ArtBeat: “Affinity Atlas” @ Skidmore’s Tang Teaching Museum
Review and photographs by Jeff Nania
“Affinity Atlas,” one of the Tang Teaching Museum’s current exhibitions, is making unlikely connections between pieces of work from all different times and places in the Tang’s own collection, and new works by select contemporary artists.
Curator Ian Berry explained that this exhibition is really three different shows in one. Around the perimeter of the gallery space are new works done by contemporary artists like Michael Oatman, David Diao and even a separate room featuring the video “Grosse Fatigue” by Camille Henrot. The inner part of the gallery – an “L” shaped wooden platform – showcases pieces from the Tang’s private collection. Finally, a shelf at the end of the space features a line of postcards with different endangered species on them, contributed by various faculty members at Skidmore College.
The shelf with the postcards is arranged so that in a line just below eye level these little stacks of cards are propped up like small works of art and guests coming through the exhibit can take whichever ones they please, but when each particular stack runs out the viewer is presented with a statement like “the Formosan clouded leopard is gone,” thus signifying the extinction process over the course of the exhibit. Every 10 days or so, the shelf portion of “Affinity Atlas” is filled with different pieces by the Skidmore faculty. The shelf has also been filled with mineral specimens, cosmic photographs of galaxies, skulls and more.
In fact, the shelf isn’t the only portion of the exhibit to evolve. Michael Oatman’s wall of collages has also been expanded upon. These are in-depth collages which are individually framed but placed next to each other so that a single tree branch extends through each of them. Each piece has a different tint to the background signifying both time of day and season. They are up above eye level on the wall although there are a couple of leaning pieces down on the floor, and there is one extremely high up, above everything to the right. There is also a set of binoculars on a little white shelf jutting out of the wall down to the right of the collages. Oatman says that he realized that as a person who regularly wears glasses, he has essentially had a viewing apparatus with him all the time, and it has played a part in framing what he sees. He thought it appropriate to include the binoculars as a way to create an enhanced and framed viewing experience of his works, especially for the small one up to the right near the ceiling of the gallery. This is also a way of inviting interaction with the exhibit.
Curator Ian Berry’s design of the space also does this in a sense. He spoke about how the “L” shaped platform in the middle of the space is meant to guide viewers through the gallery. Sure, there is an infinite amount of lines of sight through the installation, but viewers cannot simply walk from the middle of the room to exit the gallery, but are guided around to the faculty shelf, and also to pieces like Hew Locke’s “Chariots Of The Gods” – a hulking work of cord and beads on a wool backdrop, and Israeli artist Ilit Azoulay’s “The Keys” – a digital photo composition that shows a single person standing amongst shelves that feature all manner of metal scraps, broken toys and other objects that form a kind of imaginary space featuring real items in a way that also feels hyper-real.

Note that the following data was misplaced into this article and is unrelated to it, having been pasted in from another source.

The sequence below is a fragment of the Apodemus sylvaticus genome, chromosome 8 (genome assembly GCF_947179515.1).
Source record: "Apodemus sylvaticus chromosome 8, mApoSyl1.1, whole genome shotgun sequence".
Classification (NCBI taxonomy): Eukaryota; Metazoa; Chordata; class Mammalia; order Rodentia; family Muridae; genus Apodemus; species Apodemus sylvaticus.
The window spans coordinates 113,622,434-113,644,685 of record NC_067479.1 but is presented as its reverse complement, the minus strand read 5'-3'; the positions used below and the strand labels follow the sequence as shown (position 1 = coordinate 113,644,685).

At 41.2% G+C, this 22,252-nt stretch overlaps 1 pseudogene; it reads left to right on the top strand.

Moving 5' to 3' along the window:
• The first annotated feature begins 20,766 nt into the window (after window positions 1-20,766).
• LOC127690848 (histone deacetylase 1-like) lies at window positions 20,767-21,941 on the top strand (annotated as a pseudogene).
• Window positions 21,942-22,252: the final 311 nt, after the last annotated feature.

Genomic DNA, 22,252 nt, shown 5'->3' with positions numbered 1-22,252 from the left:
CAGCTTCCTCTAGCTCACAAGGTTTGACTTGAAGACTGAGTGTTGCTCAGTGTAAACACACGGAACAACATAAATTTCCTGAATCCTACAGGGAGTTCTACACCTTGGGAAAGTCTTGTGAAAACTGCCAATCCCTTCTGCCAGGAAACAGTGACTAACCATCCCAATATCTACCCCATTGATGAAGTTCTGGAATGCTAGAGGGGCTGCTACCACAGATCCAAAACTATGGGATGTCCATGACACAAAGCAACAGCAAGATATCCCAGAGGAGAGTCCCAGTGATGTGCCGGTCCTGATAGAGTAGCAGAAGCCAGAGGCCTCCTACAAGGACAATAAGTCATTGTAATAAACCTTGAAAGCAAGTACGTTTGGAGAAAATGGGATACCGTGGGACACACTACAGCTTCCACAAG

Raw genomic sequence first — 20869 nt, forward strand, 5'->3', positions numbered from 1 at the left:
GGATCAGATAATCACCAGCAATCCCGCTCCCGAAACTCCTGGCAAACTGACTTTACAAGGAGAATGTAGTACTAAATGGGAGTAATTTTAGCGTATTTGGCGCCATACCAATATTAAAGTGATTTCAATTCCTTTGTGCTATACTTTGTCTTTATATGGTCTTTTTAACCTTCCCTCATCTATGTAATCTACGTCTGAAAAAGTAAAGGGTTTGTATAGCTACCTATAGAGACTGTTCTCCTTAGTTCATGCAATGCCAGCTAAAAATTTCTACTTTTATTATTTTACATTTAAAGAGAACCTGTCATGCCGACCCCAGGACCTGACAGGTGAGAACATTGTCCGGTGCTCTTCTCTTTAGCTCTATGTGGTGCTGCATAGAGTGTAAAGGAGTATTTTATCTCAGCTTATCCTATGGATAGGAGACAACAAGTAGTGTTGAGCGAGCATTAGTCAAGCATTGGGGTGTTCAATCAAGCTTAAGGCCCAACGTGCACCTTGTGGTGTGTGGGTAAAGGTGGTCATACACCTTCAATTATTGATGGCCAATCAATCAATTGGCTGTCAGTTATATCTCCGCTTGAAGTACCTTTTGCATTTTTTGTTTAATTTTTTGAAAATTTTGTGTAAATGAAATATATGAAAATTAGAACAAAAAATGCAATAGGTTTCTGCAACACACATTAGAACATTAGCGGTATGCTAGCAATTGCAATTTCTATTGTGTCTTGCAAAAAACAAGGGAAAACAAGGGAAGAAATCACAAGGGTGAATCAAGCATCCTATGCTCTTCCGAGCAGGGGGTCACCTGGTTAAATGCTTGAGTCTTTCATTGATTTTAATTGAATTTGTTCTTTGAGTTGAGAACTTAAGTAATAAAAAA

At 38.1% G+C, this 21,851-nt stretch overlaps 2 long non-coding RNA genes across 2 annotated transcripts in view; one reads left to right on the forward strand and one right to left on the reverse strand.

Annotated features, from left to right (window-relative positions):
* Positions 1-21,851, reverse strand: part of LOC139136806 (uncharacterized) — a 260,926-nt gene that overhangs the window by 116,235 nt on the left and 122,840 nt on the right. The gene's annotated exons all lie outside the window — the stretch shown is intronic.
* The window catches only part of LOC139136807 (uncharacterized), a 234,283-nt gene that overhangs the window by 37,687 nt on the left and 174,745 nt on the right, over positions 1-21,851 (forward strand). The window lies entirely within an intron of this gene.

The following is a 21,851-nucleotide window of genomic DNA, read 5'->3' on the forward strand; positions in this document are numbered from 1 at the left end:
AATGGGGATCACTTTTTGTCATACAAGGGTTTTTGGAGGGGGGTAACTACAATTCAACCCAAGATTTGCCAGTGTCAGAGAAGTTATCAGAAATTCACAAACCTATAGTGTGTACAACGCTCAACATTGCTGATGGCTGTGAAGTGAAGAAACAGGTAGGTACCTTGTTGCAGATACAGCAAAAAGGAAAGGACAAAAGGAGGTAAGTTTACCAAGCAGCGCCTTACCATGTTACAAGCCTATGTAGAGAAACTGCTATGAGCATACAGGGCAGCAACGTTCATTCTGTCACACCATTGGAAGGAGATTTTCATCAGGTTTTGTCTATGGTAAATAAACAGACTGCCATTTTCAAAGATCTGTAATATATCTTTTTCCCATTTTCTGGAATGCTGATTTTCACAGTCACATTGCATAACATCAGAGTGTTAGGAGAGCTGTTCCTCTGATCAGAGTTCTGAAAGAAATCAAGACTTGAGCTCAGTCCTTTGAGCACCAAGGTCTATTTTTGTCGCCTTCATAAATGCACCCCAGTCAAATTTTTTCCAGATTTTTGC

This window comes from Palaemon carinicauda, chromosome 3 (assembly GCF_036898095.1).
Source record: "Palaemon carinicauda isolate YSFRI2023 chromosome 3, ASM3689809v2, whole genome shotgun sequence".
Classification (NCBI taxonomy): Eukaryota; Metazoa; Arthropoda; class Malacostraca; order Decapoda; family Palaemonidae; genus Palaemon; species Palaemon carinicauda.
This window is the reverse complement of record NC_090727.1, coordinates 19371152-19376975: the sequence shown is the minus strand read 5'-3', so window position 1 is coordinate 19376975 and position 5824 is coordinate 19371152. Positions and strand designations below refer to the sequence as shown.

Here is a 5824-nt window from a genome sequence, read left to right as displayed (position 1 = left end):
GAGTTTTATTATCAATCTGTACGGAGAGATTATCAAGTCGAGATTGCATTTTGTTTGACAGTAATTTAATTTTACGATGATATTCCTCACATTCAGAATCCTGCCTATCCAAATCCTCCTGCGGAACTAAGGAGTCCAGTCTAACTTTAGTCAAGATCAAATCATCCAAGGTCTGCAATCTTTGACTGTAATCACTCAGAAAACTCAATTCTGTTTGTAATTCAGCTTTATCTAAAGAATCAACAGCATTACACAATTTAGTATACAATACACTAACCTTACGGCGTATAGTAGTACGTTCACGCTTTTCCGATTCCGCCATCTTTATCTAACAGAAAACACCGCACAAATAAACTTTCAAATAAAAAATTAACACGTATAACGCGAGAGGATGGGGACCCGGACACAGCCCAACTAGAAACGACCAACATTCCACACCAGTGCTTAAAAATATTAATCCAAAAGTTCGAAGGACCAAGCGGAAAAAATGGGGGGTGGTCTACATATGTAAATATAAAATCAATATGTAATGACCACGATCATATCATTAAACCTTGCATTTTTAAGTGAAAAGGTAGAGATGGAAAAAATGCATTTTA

The whole gallery itself is set up so that from any possible angle you are seeing a new and interesting perspective that maybe no one else has seen before. It is as if you are walking through an intentional but unlikely collage that makes new connections across artistic disciplines and time periods while also incorporating the building itself and individual visitors into various perspectives.
This idea of having two radically different things juxtaposed next to each other is a nod to the pioneering art historian Aby Warburg, who in his later days famously pinned more than 2,000 images from his life’s research onto a number of large scale black panels in an effort to teach about connections across time and disciplines. Warburg referred to this as his “Picture Atlas,” hence the title of the exhibit at The Tang. Berry has also used these wall-filling black panels as an organizational method to curate connections. In fact, as you first step through the opening to the gallery space the first piece along the wall to the right is a painting by contemporary artist David Diao, which is planted half-on one of these black panels. Diao’s piece, “Barr Talk,” is a painting of a green board with a written diagram of modern art, and arrows all across the piece pointing to connections – thus setting the stage for the rest of “Affinity Atlas.”
Directly opposite Diao’s piece on the far wall is Azoulay’s composition which is also halfway on one of these backdrops. Even without the backdrops themselves though, the objects that are placed on the platform are done so in such a way as to invite connections. Vastly different objects like the wooden hat blocks which were used as forms by legendary Saratoga hat maker Alfred B. Solomon, Allison Schulnik’s “Shell #5” and Wolfgang Laib’s photograph “Grave Near Badami, Sout India, 2001 – 9” are all placed near each other and connected by something as simple as a conical shape.
As the viewer walks through the gallery the connections continue to happen in subtle ways that place the guest along a thread of time and space that teaches about connections in the human psyche – ultimately fulfilling the Tang’s mission as a teaching museum.
The Tang’s regular hours are 12noon–5 pm on Tuesday–Sunday, with extended hours til 9pm on Thursdays, December 3 & 10. The museum will be closed on Thursday & Friday, December 24 & 25, as well as Thursday & Friday, December 31 & January 1. Regular hours resume on Saturday, January 2. Extended Thursday night hours resume on January 28.